I like snow, and not just because I love snow for Christmas and New Year's (which I do).

I like snow, and not just because I love snow for Christmas and New Year's (which I do).

No, snow provides some protective cover for a house finch that is a little different. This finch recently showed up at the bird feeders at Deer Haven Preserve and immediately caught everyone's eye. Most of its feathers are white - a contrast from the usual red and brown coloration - although its wings and tail include some brown.

This finch is leucistic, which means it has reduced pigmentation. It is not an albino (albinistic) bird; those birds are pure white with pink eyes, beaks and feet. Here's an interesting fact: Albinistic birds have pink eyes because without melanin in the body, the only color in the eyes comes from the blood vessels behind the eyes.

Leucism is unusual in birds. According to the Cornell Lab of Ornithology, fewer than 1,000 leucistic birds were reported between 2000 and 2006, out of the 5.5-million birds spotted during Operation Feeder Watch each year.

I headed over to Deer Haven Preserve recently, hoping to see our little white house finch for myself, and went for a walk along the Bent Tree Ridge Trail.

It was one of those drab days in the woods, when the leaves are gone and there was no snow - leaving only the taupes and grays of an Ohio winter landscape.

I could hear birds (the blue jays were making quite a racket, as is not unusual), but I didn't see much. The common finches and sparrows blended in quite well with the dull colors in the woods, so even when I could hear birds, they successfully stayed out of sight.

They would show up much better against snow, which reminded me that our little white bird is at greater risk than its conventional cousins.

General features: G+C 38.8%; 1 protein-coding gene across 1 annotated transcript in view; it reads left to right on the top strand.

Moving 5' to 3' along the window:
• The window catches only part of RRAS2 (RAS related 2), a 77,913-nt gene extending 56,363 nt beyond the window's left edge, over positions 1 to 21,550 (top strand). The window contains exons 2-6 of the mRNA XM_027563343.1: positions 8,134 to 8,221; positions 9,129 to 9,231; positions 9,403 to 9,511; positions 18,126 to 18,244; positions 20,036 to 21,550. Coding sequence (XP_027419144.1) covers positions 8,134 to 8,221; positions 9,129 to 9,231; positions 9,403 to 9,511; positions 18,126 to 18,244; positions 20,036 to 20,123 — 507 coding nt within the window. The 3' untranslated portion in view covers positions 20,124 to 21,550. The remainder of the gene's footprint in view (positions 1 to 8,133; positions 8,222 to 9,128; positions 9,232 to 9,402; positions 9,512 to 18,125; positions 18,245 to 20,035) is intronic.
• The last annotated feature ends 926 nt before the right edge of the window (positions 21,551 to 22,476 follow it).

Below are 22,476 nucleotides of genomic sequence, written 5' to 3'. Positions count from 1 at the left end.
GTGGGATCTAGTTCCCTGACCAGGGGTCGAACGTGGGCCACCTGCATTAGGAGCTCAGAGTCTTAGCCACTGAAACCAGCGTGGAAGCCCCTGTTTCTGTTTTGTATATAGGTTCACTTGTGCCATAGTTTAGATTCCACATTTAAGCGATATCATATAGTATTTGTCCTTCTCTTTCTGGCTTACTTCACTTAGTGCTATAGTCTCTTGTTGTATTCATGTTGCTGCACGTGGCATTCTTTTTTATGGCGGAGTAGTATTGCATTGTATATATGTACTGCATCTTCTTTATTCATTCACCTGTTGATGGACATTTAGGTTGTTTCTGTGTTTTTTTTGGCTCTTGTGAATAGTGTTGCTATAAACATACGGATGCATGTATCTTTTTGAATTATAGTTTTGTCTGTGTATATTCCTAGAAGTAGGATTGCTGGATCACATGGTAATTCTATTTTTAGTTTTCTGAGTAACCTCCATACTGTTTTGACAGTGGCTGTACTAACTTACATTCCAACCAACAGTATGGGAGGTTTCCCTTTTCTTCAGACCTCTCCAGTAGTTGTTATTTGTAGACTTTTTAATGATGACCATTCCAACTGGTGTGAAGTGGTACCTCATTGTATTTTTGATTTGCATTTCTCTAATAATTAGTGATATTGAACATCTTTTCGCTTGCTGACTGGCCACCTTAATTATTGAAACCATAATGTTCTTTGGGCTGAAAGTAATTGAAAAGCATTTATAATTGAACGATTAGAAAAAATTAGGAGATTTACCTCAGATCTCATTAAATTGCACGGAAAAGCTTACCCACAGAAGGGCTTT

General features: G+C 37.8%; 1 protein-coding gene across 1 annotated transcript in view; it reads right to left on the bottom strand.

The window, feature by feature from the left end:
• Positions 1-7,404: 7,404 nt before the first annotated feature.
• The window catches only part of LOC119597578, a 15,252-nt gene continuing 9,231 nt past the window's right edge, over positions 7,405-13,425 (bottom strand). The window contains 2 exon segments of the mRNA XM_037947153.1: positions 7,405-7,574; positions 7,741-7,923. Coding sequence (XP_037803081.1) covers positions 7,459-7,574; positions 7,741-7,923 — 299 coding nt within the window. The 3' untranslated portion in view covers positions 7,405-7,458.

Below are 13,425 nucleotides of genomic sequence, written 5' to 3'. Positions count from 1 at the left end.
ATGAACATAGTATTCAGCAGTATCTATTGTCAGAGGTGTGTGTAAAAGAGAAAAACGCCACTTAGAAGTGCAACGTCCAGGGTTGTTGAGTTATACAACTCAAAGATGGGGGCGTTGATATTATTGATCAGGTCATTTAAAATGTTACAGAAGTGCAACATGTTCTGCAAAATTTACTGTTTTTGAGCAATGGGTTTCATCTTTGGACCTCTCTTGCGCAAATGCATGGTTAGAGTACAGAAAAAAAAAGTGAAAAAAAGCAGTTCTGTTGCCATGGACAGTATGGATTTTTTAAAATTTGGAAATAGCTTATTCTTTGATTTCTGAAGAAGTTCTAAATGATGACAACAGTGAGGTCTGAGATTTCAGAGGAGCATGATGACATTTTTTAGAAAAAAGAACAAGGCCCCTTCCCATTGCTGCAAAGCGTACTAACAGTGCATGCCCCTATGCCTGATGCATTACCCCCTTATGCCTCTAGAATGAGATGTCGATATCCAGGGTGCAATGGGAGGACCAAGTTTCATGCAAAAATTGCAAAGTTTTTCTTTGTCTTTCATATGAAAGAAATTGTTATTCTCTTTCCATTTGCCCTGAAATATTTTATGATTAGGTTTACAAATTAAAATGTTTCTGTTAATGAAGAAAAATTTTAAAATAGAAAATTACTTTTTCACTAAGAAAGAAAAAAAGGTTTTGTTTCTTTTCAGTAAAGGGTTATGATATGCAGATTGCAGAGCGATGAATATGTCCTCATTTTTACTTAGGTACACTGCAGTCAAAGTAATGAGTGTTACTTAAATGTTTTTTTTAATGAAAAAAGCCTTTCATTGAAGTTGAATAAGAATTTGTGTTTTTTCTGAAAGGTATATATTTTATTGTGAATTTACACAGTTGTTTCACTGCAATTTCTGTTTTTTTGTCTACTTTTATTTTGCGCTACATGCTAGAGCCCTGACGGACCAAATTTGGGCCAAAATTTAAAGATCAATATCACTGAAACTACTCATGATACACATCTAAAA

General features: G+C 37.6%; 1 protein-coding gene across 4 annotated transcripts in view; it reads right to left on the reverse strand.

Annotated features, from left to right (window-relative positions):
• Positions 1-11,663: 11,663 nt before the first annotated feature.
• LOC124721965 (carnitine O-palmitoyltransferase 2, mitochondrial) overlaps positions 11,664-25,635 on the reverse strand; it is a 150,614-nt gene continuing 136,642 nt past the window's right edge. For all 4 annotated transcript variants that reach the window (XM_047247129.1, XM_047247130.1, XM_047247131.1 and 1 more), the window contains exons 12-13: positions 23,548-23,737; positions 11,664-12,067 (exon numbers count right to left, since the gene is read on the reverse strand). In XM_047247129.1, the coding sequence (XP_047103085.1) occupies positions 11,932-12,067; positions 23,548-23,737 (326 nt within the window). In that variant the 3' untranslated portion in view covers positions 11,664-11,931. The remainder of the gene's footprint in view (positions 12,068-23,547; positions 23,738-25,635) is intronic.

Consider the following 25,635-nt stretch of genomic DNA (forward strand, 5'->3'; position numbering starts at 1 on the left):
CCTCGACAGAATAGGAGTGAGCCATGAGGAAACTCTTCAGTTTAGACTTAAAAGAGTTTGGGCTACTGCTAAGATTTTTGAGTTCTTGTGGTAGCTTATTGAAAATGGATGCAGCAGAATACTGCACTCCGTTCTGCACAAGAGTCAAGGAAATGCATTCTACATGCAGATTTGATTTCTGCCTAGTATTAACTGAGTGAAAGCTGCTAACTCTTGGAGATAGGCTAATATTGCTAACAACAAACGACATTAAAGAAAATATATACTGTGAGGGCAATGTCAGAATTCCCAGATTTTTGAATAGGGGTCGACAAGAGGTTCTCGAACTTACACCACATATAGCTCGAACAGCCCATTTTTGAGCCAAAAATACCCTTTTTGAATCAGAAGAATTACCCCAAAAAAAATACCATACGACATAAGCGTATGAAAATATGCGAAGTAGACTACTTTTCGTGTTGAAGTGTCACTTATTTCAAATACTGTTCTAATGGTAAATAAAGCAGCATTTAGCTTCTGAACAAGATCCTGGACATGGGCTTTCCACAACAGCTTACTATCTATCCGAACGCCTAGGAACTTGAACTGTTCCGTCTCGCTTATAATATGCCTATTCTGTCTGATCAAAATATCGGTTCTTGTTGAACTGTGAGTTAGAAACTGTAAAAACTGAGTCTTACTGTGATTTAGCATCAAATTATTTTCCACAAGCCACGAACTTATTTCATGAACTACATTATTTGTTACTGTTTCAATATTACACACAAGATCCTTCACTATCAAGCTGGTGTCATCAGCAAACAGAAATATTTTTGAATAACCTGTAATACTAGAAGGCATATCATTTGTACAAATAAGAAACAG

I keep thinking of hawks circling around - looking for lunch. What would stand out to their sharp eyes? Not the little drab birds on brown branches. No, our white finch might as well be a sitting duck. I understand that predator and prey are part of the "circle of life," but really, I'd like this special little bird to be spared.

I didn't see the finch that day, but did see it at the feeders a few days later. I hope he (or she - it's hard to tell the gender without feather markings!) is watching out for predators, while waiting for a good snowfall.

A visitor to the park took some great photos of our leucistic house finch; one is posted on our Web site, with the Fun Fact.

On another note, Preservation Parks has borrowed a "traveling kiosk," showcasing birds, mammals, amphibians and insects. The kiosk is installed at Deer Haven Preserve, 4183 Liberty Road, and will be there at least through January.

Using a touch screen, you can take a look at various species, listen to their calls, and view their ranges during winter, summer and migration. It's a fun learning tool for kids and adults.

We're trying it out, with the idea of having a custom animal identification kiosk made for the Park District, if there is public interest and, of course, available funds.

The permanent kiosk would help you know where in our park system certain birds and other wildlife most likely would be spotted, and help you identify species that you see and hear.

You can visit Deer Haven Preserve, and all the parks in Preservation Parks, every day until dark. The Lodge at Deer Haven is open noon-5 p.m. daily, and the Mary Barber McCoy Nature Center at Hogback Ridge Preserve is open 9 a.m.-4 p.m., Monday-Friday, and noon-5 p.m., Saturday and Sunday.

Call 740-524-8600 or visit www.preservationparks.com for information about park locations and features, programs and special events, information on holiday hours and more.

Sue Hagan is marketing and communications manager for Preservation Parks of Delaware County.